Keeping – But Refining – Merit Increases

Another approach is to set different expectations for merit based pay increases. In this scenario, instead of focusing on an overall average base pay increase budget for all employees, employers focus on different funding levels for different levels of performance. For example, employers can still manage to provide an overall average 3% increase budget, but manage to provide a 2% increase budget pool for average performers who make up the majority of the employee population, and a 6% increase budget pool for top performers who make up a small but important share of the employee population. Overall, the company manages to provide an average base pay increase of 3%, but noticeably differentiates the rewards for high performers while keeping pace with the overall market rate of pay for others.

Employers can also do a better job of setting performance goals and expectations for employees and make sure performance ratings accurately reflect each employee’s performance towards goals and contribution. This notion is certainly fundamental to driving any ROI, and is critical to the success of any pay for performance environment as it is the basis for differentiation and rewarding value creation. Employees should be paid for achieving expected and mutually understood outcomes, not for simply executing tasks.

Finally, refinement of the annual merit-based base pay increase can be achieved by mixing base pay increases with lump sum payments. In this scenario, the highest performers could receive all merit payments as a base pay increase, while average performers could receive part of the merit increase as a lump sum payment and part as a base pay increase. Poor performers could get a payout – if anything, but only as a lump-sum payment. This minimizes the compounding effect of the annual base pay increase while driving some differentiation of rewards based on performance.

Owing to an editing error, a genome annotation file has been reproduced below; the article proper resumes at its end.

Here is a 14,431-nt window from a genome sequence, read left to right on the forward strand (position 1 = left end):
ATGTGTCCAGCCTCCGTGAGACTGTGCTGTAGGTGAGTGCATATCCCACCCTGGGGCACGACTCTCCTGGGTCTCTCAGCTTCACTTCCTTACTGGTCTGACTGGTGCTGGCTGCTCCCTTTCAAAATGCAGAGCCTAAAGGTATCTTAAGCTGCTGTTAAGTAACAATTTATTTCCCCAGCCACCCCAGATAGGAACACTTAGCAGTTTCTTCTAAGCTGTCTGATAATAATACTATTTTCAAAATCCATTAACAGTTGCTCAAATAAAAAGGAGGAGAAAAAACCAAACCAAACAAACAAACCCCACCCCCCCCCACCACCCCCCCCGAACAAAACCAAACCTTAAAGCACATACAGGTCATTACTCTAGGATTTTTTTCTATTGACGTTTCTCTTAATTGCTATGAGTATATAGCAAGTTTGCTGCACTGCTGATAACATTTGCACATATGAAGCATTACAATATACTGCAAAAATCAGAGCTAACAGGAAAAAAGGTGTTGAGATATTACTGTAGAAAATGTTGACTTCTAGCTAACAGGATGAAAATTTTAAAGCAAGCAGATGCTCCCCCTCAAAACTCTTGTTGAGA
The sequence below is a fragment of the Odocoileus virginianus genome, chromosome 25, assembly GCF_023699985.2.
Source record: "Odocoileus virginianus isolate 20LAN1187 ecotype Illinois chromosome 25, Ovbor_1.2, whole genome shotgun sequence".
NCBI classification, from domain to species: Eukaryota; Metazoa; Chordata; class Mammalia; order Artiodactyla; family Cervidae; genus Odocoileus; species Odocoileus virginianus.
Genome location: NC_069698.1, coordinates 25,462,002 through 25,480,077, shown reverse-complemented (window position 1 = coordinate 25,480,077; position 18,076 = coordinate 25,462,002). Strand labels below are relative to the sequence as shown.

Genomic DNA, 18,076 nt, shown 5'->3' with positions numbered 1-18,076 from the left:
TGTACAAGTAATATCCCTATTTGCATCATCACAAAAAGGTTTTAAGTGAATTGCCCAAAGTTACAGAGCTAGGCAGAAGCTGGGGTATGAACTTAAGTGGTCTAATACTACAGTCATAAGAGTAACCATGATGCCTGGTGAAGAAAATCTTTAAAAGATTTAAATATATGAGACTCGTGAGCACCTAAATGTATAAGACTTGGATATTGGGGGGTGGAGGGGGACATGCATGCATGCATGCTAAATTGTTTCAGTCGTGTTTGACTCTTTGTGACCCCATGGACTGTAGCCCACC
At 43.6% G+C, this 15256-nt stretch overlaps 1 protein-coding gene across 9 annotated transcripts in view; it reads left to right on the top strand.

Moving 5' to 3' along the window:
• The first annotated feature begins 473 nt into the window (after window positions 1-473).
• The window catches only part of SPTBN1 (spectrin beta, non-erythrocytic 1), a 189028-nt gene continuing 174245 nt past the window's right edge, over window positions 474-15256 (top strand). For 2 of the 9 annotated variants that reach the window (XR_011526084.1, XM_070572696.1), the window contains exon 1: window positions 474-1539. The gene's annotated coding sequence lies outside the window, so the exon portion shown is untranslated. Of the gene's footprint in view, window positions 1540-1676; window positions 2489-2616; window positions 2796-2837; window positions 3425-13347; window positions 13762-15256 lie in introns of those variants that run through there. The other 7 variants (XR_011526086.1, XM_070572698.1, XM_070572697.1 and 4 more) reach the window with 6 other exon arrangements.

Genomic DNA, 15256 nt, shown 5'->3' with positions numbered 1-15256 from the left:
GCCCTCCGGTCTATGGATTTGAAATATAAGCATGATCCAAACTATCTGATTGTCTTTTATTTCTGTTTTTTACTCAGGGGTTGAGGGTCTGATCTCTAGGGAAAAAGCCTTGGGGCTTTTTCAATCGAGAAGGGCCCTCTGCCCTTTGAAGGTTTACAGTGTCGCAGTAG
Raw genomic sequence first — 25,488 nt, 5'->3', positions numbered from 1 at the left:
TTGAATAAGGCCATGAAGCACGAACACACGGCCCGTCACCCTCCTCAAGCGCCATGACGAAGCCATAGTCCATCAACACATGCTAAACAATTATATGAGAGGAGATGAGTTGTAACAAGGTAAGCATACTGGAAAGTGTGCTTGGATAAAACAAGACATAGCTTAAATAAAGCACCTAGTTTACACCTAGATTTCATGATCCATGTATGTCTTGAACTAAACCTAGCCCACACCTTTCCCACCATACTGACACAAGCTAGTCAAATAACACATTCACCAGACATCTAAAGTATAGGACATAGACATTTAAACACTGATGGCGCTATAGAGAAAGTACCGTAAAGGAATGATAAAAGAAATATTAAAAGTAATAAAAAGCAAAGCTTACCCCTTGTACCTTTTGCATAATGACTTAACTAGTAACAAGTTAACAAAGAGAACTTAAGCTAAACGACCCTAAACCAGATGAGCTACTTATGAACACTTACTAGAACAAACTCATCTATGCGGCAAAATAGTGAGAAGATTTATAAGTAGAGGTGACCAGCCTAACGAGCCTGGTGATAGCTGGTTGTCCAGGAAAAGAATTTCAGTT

Performance Funded Bonus Pay

A third approach is to establish a performance based bonus program that supplements the annual base pay increase program but only pays out when the company achieves predetermined performance expectations. In this scenario, the bonus program is funded when the company exceeds certain pre-determined financial goals, and the available bonus pool is linked to a percentage of the company’s performance achievement. For example, the bonus pool is funded with 3% of every dollar of Earnings Before Income Taxes and Depreciation (EBITDA) the company achieves over a specified EBITDA target.

This approach, much like a profit sharing plan, allows for the employees to share in the financial success of the company – when the company succeeds, employees succeed. Thus, a clearer linkage between pay and performance. This pay for performance alignment can be taken even further by differentiating the employee’s share of the bonus pool by their personal performance – higher performers get a greater share of the reward, etc.

Adapt or Succumb

Employers must adapt to the constraints of the market to successfully survive and grow. The considerations above, individually or in some combination, can form the basis for a long-term strategy to create a rewarding employment experience while driving incremental ROI. But plan carefully, as these considerations can have significant impact on company culture. Implemented hastily, these changes could have devastating impact on business. Careful consideration and planning will ensure employers can strategically create great results and a highly rewarding environment for years to come.

As we enter budget season, the time is now for employers to plan for high leverage tactics that will attract and retain strong talent and deliver high return on their employee compensation investment.

Jon Binder
Senior Consultant & Compensation Practice Leader
OMNI Human Resource Management